3. I learned that God is in the details

I've never been all that great at details. I'm more of a big picture guy. So the pedantic nature of academic writing, referencing and citing was infuriating to me. The endless corrections on dates and bibliographies and quotations, and grades taken off for incorrect line spacing felt completely divorced from reality! Here I was  leading a growing multi-site church as well as traveling the world helping other churches, and I had to make sure my margin indents were properly justified! But I began to realize that having an eye for details was actually very connected to reality and that my lack of attention to detail sometimes hurt my credibility in reality. Get a quote or fact or verse wrong in the pulpit, even if it is minor, and people can begin to question the bigger things you say. I still think academia is pedantic, but I'm glad it forced me to realize that God is in the details. 

4. I learned to Reason with differing ideas instead of simply Denouncing them

One of the things that theological study forces you to do is to take seriously ideas that challenge yours. I know that some seminaries are so critical that students end up losing any prior faith they had and that seems tragic. Pay thousand of dollars to become a cynic? My seminary was not like that, but it did force me to consider other angles and to reason with other ideas instead of simply denouncing them. By the time I presented my thesis I realized I had become more sure of what I believed because I had had to defend it critically against other  schools of thought. I believe this skill of engaging reasonably with different ideas instead of denouncing them is greatly needed in our pluralistic world. We need less heat and more light in our civil discourse with each other.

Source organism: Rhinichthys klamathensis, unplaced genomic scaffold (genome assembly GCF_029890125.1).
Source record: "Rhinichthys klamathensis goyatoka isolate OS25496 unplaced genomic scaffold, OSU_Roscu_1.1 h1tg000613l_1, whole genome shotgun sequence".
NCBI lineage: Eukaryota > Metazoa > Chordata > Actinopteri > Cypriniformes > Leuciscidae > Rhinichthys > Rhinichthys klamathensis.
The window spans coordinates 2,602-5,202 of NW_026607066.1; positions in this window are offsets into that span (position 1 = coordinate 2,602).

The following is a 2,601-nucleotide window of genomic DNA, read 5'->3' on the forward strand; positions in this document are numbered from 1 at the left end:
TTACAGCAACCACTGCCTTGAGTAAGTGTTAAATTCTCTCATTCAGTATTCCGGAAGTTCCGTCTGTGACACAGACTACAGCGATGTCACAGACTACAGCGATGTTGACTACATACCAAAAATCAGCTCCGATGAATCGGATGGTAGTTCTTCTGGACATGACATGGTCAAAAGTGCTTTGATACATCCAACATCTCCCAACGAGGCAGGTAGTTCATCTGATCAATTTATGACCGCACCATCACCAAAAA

5. I learned Resilience 

I hope I'm not being overly dramatic  but with the relentless pressure of deadlines and balancing work/family/study over eight years, I felt at times like I was doing violence to my soul. It didn't help that I was doing distance education and never once had a conversation with another student in eight years. All of my correspondence with professors was via email, with the exception of two Skype calls that whole time. I would never recommend that to anyone. I missed the comeraderie of fellow students and there were many times that I wanted to give up. If it wasn't for my wife's constant encouragement, as well as that of my parents and supervisor, Vernon Light (I still think he may be a guardian angel), I think I  would have quit. But above all, the sustaining grace of Jesus was so real on this epic marathon. He enabled me to persevere through exhaustion and discouragement, and in doing so built resilience into my soul. I hope that resilience will spill over into every facet of my life.